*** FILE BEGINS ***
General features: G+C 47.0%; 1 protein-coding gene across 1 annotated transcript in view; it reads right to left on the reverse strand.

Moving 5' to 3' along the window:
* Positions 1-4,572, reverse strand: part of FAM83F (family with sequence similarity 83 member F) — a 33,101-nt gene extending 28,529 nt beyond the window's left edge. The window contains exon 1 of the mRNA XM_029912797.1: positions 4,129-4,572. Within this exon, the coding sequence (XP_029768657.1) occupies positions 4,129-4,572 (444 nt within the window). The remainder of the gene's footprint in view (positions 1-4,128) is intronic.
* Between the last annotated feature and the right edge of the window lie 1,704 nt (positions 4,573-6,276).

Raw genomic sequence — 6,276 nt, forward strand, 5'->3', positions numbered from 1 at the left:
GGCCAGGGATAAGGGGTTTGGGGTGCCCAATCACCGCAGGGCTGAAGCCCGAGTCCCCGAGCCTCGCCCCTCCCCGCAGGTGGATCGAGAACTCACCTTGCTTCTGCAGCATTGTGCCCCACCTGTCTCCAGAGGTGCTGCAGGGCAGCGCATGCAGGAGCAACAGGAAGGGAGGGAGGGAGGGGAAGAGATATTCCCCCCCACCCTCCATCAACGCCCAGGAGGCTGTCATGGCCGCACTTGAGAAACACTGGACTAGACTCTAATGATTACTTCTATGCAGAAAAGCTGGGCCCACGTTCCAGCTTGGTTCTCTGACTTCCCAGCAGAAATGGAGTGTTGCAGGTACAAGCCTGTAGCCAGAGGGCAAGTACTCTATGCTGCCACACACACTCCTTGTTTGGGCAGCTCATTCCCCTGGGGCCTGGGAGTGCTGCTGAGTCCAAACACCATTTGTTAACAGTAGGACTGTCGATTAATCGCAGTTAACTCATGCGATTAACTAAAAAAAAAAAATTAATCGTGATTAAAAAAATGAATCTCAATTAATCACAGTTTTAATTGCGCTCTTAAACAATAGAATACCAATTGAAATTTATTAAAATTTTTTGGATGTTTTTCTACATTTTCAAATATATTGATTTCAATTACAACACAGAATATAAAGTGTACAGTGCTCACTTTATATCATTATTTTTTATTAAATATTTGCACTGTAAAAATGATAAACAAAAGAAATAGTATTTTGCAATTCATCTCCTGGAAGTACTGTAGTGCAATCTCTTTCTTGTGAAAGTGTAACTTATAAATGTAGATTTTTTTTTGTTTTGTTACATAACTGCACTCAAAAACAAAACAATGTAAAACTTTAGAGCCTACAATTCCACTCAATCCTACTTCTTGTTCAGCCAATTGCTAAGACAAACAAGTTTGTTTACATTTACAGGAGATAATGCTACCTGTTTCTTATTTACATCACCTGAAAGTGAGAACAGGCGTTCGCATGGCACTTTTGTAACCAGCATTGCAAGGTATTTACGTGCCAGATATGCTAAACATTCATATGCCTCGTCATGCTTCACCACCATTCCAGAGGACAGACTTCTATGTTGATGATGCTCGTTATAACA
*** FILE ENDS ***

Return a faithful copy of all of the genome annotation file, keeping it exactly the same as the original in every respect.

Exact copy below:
General features: G+C 47.0%; 1 protein-coding gene across 1 annotated transcript in view; it reads right to left on the reverse strand.

Moving 5' to 3' along the window:
* Positions 1-4,572, reverse strand: part of FAM83F (family with sequence similarity 83 member F) — a 33,101-nt gene extending 28,529 nt beyond the window's left edge. The window contains exon 1 of the mRNA XM_029912797.1: positions 4,129-4,572. Within this exon, the coding sequence (XP_029768657.1) occupies positions 4,129-4,572 (444 nt within the window). The remainder of the gene's footprint in view (positions 1-4,128) is intronic.
* Between the last annotated feature and the right edge of the window lie 1,704 nt (positions 4,573-6,276).

Raw genomic sequence — 6,276 nt, forward strand, 5'->3', positions numbered from 1 at the left:
GGCCAGGGATAAGGGGTTTGGGGTGCCCAATCACCGCAGGGCTGAAGCCCGAGTCCCCGAGCCTCGCCCCTCCCCGCAGGTGGATCGAGAACTCACCTTGCTTCTGCAGCATTGTGCCCCACCTGTCTCCAGAGGTGCTGCAGGGCAGCGCATGCAGGAGCAACAGGAAGGGAGGGAGGGAGGGGAAGAGATATTCCCCCCCACCCTCCATCAACGCCCAGGAGGCTGTCATGGCCGCACTTGAGAAACACTGGACTAGACTCTAATGATTACTTCTATGCAGAAAAGCTGGGCCCACGTTCCAGCTTGGTTCTCTGACTTCCCAGCAGAAATGGAGTGTTGCAGGTACAAGCCTGTAGCCAGAGGGCAAGTACTCTATGCTGCCACACACACTCCTTGTTTGGGCAGCTCATTCCCCTGGGGCCTGGGAGTGCTGCTGAGTCCAAACACCATTTGTTAACAGTAGGACTGTCGATTAATCGCAGTTAACTCATGCGATTAACTAAAAAAAAAAAATTAATCGTGATTAAAAAAATGAATCTCAATTAATCACAGTTTTAATTGCGCTCTTAAACAATAGAATACCAATTGAAATTTATTAAAATTTTTTGGATGTTTTTCTACATTTTCAAATATATTGATTTCAATTACAACACAGAATATAAAGTGTACAGTGCTCACTTTATATCATTATTTTTTATTAAATATTTGCACTGTAAAAATGATAAACAAAAGAAATAGTATTTTGCAATTCATCTCCTGGAAGTACTGTAGTGCAATCTCTTTCTTGTGAAAGTGTAACTTATAAATGTAGATTTTTTTTTGTTTTGTTACATAACTGCACTCAAAAACAAAACAATGTAAAACTTTAGAGCCTACAATTCCACTCAATCCTACTTCTTGTTCAGCCAATTGCTAAGACAAACAAGTTTGTTTACATTTACAGGAGATAATGCTACCTGTTTCTTATTTACATCACCTGAAAGTGAGAACAGGCGTTCGCATGGCACTTTTGTAACCAGCATTGCAAGGTATTTACGTGCCAGATATGCTAAACATTCATATGCCTCGTCATGCTTCACCACCATTCCAGAGGACAGACTTCTATGTTGATGATGCTCGTTATAACA